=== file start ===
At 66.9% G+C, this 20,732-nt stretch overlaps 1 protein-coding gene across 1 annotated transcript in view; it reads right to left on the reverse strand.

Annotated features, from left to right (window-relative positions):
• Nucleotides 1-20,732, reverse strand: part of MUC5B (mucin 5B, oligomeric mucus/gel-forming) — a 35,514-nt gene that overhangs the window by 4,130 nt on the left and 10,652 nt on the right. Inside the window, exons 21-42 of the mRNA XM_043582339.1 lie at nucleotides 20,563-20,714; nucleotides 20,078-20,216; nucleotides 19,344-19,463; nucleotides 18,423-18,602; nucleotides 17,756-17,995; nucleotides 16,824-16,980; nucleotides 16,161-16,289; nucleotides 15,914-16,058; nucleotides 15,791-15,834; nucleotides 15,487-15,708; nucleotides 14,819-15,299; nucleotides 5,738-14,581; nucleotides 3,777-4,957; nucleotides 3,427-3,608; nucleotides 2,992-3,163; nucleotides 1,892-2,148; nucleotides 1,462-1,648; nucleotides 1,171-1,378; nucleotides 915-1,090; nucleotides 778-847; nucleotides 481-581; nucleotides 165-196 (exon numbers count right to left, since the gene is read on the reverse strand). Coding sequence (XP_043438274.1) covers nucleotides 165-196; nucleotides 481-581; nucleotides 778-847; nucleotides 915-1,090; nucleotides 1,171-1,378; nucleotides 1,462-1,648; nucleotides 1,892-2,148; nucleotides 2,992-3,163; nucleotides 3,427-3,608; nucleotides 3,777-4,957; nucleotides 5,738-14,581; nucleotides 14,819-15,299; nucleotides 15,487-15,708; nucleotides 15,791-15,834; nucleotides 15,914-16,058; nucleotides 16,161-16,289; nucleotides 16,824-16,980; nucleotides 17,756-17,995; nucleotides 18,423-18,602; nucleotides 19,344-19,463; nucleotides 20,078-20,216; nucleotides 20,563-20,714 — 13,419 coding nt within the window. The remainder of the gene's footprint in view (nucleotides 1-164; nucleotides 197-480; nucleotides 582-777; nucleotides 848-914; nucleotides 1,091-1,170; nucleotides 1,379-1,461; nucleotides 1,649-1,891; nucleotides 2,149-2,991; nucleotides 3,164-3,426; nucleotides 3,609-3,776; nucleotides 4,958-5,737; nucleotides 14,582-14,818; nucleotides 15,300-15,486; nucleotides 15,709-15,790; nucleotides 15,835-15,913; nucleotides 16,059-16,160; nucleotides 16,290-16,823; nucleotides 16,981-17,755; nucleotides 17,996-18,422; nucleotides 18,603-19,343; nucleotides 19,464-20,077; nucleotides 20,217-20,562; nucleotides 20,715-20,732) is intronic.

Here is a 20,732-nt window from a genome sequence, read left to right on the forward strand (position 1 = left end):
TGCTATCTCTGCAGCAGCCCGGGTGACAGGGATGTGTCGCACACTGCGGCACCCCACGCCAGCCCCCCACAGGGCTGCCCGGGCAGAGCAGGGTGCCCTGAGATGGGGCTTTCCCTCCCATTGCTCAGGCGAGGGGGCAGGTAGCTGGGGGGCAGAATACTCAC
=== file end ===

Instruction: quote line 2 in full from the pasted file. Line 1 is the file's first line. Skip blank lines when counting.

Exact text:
Annotated features, from left to right (window-relative positions):